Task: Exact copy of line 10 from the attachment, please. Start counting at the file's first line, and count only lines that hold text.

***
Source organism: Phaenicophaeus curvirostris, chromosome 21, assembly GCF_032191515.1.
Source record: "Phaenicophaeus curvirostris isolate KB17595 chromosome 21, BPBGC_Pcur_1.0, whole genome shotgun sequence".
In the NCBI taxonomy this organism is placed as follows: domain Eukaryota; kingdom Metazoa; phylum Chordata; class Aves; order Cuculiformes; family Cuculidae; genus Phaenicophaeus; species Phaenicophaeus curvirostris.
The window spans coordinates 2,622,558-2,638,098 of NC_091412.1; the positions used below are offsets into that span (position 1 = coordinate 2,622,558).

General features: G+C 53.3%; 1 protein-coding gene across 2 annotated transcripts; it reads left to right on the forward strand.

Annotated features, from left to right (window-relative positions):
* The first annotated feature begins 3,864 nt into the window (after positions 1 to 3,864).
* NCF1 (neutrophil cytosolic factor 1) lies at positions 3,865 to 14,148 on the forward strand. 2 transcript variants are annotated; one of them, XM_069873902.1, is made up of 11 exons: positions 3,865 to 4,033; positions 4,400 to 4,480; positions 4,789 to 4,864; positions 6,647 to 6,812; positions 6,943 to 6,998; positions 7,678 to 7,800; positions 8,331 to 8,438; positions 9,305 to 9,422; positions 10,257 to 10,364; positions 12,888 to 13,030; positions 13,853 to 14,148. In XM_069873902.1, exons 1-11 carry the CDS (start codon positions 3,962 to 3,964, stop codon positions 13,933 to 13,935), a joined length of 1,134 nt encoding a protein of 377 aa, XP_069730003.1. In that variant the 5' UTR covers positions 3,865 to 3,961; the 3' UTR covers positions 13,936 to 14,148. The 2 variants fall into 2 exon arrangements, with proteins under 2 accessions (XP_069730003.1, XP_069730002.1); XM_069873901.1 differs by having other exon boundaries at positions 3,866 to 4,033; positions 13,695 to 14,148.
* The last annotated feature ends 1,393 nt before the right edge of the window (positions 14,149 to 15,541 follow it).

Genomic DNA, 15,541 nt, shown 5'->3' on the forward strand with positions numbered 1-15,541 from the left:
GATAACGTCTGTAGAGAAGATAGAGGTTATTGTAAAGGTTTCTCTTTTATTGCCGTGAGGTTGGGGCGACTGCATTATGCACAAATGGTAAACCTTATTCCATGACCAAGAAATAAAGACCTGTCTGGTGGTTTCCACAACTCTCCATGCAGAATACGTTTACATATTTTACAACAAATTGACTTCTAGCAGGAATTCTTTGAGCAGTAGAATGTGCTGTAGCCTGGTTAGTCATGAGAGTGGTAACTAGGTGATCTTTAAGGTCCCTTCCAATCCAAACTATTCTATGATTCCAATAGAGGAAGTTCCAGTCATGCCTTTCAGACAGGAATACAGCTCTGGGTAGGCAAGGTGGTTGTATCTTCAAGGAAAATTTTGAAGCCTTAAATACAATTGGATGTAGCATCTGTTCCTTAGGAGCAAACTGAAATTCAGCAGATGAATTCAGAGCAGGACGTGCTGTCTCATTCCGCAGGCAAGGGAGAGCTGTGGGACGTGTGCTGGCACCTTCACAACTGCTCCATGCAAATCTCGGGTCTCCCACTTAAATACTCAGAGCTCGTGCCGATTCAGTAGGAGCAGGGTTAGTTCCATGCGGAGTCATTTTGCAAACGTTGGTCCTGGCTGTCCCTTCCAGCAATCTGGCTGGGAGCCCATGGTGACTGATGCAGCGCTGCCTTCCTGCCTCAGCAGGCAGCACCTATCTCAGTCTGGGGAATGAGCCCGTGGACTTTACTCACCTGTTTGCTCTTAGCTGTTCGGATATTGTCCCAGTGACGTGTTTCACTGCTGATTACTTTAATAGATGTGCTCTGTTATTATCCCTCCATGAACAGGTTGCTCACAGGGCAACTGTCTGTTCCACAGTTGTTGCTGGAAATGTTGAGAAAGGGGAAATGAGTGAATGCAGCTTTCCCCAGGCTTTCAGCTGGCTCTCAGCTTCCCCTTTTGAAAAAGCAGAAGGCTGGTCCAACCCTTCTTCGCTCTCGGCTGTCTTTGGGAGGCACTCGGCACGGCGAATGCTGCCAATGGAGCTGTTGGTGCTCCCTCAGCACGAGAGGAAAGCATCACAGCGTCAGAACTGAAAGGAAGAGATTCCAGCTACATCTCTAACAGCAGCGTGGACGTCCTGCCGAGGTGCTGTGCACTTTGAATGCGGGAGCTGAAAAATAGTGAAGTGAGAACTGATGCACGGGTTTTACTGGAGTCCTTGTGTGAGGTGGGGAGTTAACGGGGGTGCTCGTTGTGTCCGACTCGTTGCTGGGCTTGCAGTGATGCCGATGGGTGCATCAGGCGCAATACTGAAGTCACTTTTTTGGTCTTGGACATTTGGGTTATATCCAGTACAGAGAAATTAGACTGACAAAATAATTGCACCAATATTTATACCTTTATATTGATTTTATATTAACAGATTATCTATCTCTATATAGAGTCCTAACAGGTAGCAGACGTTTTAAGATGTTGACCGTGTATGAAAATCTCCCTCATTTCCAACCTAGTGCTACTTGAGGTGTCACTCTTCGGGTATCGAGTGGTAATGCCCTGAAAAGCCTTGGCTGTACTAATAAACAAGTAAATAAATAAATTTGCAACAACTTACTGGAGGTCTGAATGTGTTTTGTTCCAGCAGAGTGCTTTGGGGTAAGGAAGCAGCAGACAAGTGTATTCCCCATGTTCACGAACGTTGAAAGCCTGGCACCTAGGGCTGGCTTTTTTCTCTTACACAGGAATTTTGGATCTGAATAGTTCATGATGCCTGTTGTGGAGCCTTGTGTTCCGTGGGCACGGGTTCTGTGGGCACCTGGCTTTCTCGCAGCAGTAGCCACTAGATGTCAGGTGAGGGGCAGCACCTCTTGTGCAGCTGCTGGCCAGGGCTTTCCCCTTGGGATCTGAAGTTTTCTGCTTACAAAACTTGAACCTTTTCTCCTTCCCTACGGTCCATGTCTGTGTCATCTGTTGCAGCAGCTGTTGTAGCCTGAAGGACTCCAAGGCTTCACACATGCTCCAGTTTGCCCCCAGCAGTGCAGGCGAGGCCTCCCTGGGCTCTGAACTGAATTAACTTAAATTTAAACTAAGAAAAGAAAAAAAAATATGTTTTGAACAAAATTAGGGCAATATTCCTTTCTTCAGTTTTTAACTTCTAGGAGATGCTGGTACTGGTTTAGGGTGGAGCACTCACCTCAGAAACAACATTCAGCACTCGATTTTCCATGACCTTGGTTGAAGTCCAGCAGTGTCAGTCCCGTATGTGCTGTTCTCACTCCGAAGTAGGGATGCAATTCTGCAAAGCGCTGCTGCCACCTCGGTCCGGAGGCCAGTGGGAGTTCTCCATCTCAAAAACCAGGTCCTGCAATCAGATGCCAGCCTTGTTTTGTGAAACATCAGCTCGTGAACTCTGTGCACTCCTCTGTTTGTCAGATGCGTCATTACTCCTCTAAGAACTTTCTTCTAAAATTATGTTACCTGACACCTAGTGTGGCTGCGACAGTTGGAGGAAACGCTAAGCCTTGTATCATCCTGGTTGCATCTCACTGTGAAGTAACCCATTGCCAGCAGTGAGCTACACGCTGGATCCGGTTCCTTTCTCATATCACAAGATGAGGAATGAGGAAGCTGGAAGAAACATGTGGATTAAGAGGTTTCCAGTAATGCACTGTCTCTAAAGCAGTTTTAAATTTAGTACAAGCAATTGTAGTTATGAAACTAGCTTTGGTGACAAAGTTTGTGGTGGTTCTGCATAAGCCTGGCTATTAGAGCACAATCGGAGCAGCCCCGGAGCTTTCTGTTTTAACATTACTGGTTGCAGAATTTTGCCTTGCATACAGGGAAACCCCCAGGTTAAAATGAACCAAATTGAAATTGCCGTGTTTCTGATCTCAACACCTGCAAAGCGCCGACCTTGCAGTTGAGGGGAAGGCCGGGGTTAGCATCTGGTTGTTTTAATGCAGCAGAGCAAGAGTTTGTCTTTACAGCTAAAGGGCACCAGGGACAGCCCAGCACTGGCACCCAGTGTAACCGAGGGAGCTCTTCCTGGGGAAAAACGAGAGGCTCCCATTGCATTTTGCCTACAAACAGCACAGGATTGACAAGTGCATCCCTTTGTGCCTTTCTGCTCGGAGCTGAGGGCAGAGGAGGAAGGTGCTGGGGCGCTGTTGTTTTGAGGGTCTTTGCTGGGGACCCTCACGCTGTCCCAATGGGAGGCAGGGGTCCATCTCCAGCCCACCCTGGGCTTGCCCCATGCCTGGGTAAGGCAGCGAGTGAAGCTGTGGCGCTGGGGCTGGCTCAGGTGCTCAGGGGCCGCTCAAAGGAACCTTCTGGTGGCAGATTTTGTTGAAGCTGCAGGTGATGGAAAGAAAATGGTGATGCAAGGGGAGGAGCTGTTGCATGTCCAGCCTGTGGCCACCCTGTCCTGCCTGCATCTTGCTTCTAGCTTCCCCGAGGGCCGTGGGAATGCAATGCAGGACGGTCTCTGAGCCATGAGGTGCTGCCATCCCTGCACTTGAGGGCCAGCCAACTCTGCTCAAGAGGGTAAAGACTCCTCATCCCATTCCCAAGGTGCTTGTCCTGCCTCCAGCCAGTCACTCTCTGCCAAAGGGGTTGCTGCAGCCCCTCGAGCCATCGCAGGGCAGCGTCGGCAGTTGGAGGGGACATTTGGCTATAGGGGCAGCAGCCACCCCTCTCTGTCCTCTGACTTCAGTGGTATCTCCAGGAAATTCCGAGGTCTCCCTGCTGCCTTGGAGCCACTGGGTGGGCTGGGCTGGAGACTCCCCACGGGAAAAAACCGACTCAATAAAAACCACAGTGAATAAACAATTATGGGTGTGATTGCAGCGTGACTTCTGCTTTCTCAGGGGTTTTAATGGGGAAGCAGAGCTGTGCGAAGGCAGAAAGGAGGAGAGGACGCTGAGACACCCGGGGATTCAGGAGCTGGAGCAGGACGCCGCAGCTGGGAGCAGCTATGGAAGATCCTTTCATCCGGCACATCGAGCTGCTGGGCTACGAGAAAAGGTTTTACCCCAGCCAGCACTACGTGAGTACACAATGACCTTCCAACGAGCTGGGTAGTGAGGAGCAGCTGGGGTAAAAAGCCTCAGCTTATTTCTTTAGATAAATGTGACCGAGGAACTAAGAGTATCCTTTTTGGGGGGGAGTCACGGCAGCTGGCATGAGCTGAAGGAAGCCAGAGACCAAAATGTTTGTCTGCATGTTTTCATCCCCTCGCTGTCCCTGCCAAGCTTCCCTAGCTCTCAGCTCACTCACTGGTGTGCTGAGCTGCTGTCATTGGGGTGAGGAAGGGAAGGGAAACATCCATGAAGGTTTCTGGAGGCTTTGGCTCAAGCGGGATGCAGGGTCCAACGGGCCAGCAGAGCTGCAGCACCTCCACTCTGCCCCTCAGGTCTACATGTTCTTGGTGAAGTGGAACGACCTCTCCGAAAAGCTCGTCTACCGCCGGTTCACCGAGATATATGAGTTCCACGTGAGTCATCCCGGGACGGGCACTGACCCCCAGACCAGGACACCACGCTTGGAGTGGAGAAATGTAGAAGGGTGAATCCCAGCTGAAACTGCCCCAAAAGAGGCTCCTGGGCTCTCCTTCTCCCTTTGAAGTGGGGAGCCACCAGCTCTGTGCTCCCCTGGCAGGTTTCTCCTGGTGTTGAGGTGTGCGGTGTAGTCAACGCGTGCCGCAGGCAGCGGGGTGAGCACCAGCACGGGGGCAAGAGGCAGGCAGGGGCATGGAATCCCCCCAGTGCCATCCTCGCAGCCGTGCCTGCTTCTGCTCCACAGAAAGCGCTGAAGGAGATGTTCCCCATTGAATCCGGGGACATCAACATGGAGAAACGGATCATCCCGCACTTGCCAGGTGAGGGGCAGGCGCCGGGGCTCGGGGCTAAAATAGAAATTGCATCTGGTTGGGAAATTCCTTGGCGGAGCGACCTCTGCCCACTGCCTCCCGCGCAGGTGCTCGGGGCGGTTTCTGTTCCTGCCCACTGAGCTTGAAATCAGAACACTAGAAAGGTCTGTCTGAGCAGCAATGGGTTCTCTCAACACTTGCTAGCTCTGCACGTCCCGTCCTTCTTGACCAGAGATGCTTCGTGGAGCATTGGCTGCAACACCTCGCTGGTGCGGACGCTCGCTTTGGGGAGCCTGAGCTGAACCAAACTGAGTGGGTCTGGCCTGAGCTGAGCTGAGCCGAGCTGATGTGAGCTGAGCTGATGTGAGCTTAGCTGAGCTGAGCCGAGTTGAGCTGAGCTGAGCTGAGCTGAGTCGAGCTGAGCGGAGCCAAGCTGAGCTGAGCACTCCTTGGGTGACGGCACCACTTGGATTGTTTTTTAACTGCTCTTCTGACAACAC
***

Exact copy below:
Genomic DNA, 15,541 nt, shown 5'->3' on the forward strand with positions numbered 1-15,541 from the left: